Intermediaries who have set up front-end loaded GPPs must be wary of adding new members as they may ...
Intermediaries who have set up front-end loaded GPPs must be wary of adding new members as they may be disadvantaged by the level of front-end charges in a subsequent transfer to a stakeholder pension.
Millfield Partnership has discovered that several of its clients in a GPP would find their savings reduced to zero on maturity if they had their contracts paid up now because front-end and ongoing charges are so high.
Mark Bingham, consultant with the Millfield Group in Slough, said: "The bulk of GPP is very good. Generally, these have lower charges than a personal pension and are more friendly on the transfer side but the older schemes, particularly those sold by a direct salesforce, may be subject to this kind of situation."
For example, a Millfield client a male, aged 25, earning £28,000 a year is contributing £175 a month into the Allied Dunbar Adaptable Personal Pension group scheme.
He has paid in £2,280 but the contract is currently worth £1,900 and has a transfer value of £640.
Millfield has projected that, if the policy was paid up now, on maturity of the 25-year contract, even by using the highest projected growth rate of 9% a year in the calculations, the contract would be worth zero as the scale of charges would erode any growth and capital.
The problem lies in the charging structure. The product has a 35% allocation rate for the initial period (usually one month for every year of the contract), a monthly policy fee of around £5 and a 1.5% management fee.
Regulatory Update 64 issued by the PIA dictates that pension holders must not be 'materially disadvantaged' if they transfer to stakeholder.
Allied Dunbar has not yet made a public pledge to transfer all pensions to a stakeholder format free of charge, as Legal & General has done, but is telling clients who enquire that this will be the case.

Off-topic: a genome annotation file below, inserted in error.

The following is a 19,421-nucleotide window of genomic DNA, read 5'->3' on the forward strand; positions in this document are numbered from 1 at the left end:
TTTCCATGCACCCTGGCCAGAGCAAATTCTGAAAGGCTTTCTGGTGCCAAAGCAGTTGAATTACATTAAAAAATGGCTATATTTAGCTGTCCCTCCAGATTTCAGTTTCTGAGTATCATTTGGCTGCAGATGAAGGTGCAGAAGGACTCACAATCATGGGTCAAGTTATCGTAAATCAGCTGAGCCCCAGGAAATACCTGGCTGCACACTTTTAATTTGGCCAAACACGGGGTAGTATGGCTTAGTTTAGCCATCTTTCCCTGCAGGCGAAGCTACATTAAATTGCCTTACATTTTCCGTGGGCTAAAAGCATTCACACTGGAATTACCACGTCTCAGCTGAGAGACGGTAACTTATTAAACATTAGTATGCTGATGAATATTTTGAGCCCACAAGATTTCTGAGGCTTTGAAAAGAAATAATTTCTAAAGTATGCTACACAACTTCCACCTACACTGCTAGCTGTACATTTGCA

The reason for this is that the shape of stakeholder is not yet known and customers might actually do better to stay with their pension.
Ian Price, pensions marketing manager at Allied Dunbar, said: "If customers bought a long-term product and stop it early it could be the situation that they end up with zero. It depends on how long the person has held the contract and how much is invested.
"There are other options, such as conversion into a Free Standing AVC or transfer of the residual value to another provider. Customers may actually be better off staying with their original pension as they will have gone through the initial charges and the next phase could be more competitive than stakeholder."
Pension holders who want to top up existing contracts may also be affected in a move to stakeholder.
Allied Dunbar has sent out a circular warning clients that those who wish to or are already making increased contributions to contracts could be disadvantaged.
The circular stated: "If you decide to increase your existing plan, the transfer value in the early years relating to the increase may be significantly lower than the increased contributions paid as low as 25% in some cases."
Bingham said that costs may be renegotiated with life companies. Millfield is offering free analysis of pension plans to companies which have concerns about their group scheme.
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